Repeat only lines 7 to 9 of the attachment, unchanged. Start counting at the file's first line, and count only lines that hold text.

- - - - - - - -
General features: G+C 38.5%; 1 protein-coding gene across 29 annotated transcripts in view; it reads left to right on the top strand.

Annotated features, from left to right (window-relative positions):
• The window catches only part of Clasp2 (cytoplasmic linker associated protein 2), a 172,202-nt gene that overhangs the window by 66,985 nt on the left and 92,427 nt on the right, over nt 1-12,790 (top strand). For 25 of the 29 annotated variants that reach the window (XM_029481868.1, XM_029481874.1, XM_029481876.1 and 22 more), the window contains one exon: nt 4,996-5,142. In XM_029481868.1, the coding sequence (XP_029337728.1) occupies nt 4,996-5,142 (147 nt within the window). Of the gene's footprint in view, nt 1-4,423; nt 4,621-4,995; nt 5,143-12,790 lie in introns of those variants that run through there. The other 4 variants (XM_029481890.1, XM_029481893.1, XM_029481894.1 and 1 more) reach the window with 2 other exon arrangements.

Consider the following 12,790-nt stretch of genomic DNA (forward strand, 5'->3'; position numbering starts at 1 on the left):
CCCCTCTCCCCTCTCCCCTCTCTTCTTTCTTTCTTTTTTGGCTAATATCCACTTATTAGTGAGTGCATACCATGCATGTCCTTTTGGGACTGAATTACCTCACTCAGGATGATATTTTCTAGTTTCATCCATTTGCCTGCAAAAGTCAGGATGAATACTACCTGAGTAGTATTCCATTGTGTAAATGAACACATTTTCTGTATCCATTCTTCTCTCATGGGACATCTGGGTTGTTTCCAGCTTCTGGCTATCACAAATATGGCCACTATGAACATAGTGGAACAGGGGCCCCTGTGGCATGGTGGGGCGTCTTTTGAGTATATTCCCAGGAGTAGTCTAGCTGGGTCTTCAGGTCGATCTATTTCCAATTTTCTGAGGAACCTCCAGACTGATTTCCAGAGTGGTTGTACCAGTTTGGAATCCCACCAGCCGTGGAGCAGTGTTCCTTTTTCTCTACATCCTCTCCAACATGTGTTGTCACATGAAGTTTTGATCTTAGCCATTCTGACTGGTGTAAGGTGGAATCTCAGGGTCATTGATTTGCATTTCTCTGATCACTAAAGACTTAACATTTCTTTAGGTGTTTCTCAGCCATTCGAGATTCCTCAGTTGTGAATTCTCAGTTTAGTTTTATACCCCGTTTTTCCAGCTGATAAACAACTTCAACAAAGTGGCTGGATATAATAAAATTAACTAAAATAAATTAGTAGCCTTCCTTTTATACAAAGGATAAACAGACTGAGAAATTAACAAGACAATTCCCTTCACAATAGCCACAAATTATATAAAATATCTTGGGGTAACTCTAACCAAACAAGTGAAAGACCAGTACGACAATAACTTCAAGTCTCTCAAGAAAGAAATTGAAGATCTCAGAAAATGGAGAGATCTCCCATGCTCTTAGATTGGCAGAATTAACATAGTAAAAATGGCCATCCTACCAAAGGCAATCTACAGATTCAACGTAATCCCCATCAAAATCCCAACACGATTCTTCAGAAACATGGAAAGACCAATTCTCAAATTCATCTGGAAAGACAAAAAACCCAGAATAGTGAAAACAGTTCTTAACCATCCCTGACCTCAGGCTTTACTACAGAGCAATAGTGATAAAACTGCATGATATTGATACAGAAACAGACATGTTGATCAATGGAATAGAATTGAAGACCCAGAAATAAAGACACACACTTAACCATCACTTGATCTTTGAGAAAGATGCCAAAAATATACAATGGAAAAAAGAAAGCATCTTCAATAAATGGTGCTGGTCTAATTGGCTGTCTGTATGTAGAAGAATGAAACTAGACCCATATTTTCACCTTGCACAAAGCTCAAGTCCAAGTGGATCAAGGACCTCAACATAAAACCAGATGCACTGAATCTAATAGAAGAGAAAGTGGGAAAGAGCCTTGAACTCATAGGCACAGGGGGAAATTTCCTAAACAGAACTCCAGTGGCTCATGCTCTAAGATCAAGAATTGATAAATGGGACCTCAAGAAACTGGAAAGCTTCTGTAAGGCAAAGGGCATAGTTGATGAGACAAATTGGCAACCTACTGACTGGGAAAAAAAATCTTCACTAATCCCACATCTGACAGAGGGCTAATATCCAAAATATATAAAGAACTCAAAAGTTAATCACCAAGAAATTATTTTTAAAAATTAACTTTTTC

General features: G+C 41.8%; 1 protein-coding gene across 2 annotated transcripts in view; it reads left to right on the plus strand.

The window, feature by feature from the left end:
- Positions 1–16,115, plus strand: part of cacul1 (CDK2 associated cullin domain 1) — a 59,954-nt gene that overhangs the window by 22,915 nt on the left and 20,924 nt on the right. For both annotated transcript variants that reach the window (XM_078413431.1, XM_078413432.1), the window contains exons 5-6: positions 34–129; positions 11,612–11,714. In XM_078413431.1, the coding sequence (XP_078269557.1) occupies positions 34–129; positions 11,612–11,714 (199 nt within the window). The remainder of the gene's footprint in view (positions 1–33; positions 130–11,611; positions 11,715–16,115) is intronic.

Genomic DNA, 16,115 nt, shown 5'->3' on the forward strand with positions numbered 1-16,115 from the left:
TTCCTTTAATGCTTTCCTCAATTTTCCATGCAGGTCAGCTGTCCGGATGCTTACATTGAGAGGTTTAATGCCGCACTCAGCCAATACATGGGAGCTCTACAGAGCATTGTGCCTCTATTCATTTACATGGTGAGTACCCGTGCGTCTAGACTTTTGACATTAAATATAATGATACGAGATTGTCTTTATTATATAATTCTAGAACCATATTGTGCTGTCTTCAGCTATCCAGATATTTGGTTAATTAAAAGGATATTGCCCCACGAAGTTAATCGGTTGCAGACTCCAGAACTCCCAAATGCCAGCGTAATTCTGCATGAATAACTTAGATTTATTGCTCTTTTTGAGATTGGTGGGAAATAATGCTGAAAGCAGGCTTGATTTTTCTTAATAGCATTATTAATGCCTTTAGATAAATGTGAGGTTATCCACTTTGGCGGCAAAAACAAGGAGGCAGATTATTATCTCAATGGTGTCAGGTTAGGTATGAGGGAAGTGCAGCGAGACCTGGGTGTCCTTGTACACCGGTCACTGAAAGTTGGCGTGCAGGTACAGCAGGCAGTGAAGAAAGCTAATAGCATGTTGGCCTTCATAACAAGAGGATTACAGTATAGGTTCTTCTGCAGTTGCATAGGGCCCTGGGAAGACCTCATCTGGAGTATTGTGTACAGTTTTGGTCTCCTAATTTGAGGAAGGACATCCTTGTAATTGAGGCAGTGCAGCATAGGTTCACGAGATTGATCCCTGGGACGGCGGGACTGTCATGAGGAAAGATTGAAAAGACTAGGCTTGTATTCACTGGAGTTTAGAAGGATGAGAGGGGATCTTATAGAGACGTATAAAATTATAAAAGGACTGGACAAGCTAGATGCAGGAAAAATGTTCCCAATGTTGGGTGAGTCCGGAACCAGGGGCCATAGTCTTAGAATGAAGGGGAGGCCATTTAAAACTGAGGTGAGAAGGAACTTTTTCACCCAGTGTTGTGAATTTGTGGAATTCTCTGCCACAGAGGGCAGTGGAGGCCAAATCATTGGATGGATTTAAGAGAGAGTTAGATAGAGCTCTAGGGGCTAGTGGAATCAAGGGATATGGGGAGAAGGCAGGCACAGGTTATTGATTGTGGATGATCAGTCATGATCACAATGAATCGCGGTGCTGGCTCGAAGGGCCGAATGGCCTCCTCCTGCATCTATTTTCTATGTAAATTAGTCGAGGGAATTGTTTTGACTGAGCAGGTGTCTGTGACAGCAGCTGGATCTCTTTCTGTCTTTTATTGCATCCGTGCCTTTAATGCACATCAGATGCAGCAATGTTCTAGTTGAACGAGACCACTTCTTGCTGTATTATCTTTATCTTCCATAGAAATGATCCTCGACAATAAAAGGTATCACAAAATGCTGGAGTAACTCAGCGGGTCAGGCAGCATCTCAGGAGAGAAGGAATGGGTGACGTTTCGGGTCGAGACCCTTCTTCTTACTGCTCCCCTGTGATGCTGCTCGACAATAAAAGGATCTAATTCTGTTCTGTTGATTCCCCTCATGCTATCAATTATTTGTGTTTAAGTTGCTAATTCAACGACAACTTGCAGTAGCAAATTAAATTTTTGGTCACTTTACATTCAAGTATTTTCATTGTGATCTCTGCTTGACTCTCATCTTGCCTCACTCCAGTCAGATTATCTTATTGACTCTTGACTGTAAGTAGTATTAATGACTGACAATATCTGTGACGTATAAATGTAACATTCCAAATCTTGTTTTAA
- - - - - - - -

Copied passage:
The window, feature by feature from the left end:
- Positions 1–16,115, plus strand: part of cacul1 (CDK2 associated cullin domain 1) — a 59,954-nt gene that overhangs the window by 22,915 nt on the left and 20,924 nt on the right. For both annotated transcript variants that reach the window (XM_078413431.1, XM_078413432.1), the window contains exons 5-6: positions 34–129; positions 11,612–11,714. In XM_078413431.1, the coding sequence (XP_078269557.1) occupies positions 34–129; positions 11,612–11,714 (199 nt within the window). The remainder of the gene's footprint in view (positions 1–33; positions 130–11,611; positions 11,715–16,115) is intronic.

Genomic DNA, 16,115 nt, shown 5'->3' on the forward strand with positions numbered 1-16,115 from the left: